Polar research ship named in honour of Sir David Attenborough
NERC’s new state-of-the-art polar research ship is to be named after world-renowned naturalist and broadcaster Sir David Attenborough.
Following a call for suggestions that sparked global interest, Royal Research Ship Sir David Attenborough has been selected as a name that captures the ship’s scientific mission and celebrates the broadcaster’s contribution to natural science. The name was revealed today by Science Minister Jo Johnson, who also announced the government will be investing up to £1m in a new Polar Explorer programme to engage young people and inspire the scientists, engineers and explorers of the future.
The decision to name the ship after Sir David Attenborough comes only days before Sir David’s 90th birthday and is in recognition of his legacy in British broadcasting, inspiring a love of the natural world over generations. In a career spanning six decades, Sir David has presented critically acclaimed wildlife documentaries on the BBC including The Blue Planet, Planet Earth and Frozen Planet.
Reflecting the global interest that the campaign drew, Science Minister Jo Johnson has also confirmed the popular suggestion Boaty McBoatface will live on as the name of one of the high-tech remotely operated sub-sea vehicles. The ‘Boaty’ sub-sea vehicle will be dispatched from RRS Sir David Attenborough to allow the ship’s research crew to collect data and samples from the deepest waters of the Arctic and Antarctic.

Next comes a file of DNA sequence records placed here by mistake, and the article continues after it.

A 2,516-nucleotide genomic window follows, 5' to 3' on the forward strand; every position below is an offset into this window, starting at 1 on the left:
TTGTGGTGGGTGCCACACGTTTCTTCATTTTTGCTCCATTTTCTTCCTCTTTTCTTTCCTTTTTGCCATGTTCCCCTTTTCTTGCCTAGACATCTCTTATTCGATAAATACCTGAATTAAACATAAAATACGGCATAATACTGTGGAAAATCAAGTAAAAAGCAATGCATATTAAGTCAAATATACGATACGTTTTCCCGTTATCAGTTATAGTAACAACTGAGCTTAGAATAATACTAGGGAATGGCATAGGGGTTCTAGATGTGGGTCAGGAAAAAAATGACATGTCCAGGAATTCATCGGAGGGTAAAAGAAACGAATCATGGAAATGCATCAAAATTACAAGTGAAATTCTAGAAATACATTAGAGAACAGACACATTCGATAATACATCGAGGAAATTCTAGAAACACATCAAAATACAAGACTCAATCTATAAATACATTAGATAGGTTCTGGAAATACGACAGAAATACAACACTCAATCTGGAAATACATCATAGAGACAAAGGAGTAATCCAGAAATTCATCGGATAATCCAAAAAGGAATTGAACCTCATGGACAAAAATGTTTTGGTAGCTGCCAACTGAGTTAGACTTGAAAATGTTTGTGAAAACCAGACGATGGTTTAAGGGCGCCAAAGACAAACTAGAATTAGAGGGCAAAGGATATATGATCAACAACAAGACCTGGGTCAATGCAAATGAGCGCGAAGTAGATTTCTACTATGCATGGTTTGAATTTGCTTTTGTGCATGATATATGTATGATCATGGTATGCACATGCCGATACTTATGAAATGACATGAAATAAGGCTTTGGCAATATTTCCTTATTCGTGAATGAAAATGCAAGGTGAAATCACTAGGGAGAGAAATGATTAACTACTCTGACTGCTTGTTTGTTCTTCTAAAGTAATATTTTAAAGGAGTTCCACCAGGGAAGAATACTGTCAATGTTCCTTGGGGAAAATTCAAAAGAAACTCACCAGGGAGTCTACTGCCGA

NERC Chief Executive Duncan Wingham said:
“The NERC Name Our Ship campaign has engaged the public with the ship’s mission on a huge scale and we are very grateful for the support and enthusiasm shown by the public in contributing to naming for our new research vessel the RSS Sir David Attenborough. The new Polar Explorer programme will continue to inspire future generations in this important area of environmental science. We are also very happy to recognise the overall popular choice through naming one of the ship’s robotic vehicles Boaty McBoatface.”
Universities & Science Minister Jo Johnson said:
“The public provided some truly inspirational and creative names, and while it was a difficult decision I’m delighted that our state-of-the-art polar research ship will be named after one of the nation’s most cherished broadcasters and natural scientists.
This vessel will carry the Attenborough name for decades to come, as it fulfils its mission to explore the oceans and put Britain at the forefront of efforts to preserve our precious marine environment.
The ship has captured the imaginations of millions, which is why we’re ensuring that the Boaty name lives on through the sub-sea vehicle that will support the research crew, and the polar science education programme that will bring their work to life.”
Sir David Attenborough said:
“I am truly honoured by this naming decision and hope that everyone who suggested a name will feel just as inspired to follow the ship’s progress as it explores our polar regions. I have been privileged to explore the world’s deepest oceans alongside amazing teams of researchers, and with this new polar research ship they will be able to go further and discover more than ever before.”
The ship, being built at Cammell Laird in the UK on Merseyside, is due to set sail in 2019. Tonne for tonne, it will provide the UK with the most advanced floating research fleet in the world, conducting vital research into the world’s oceans and how we address climate change.
NERC media office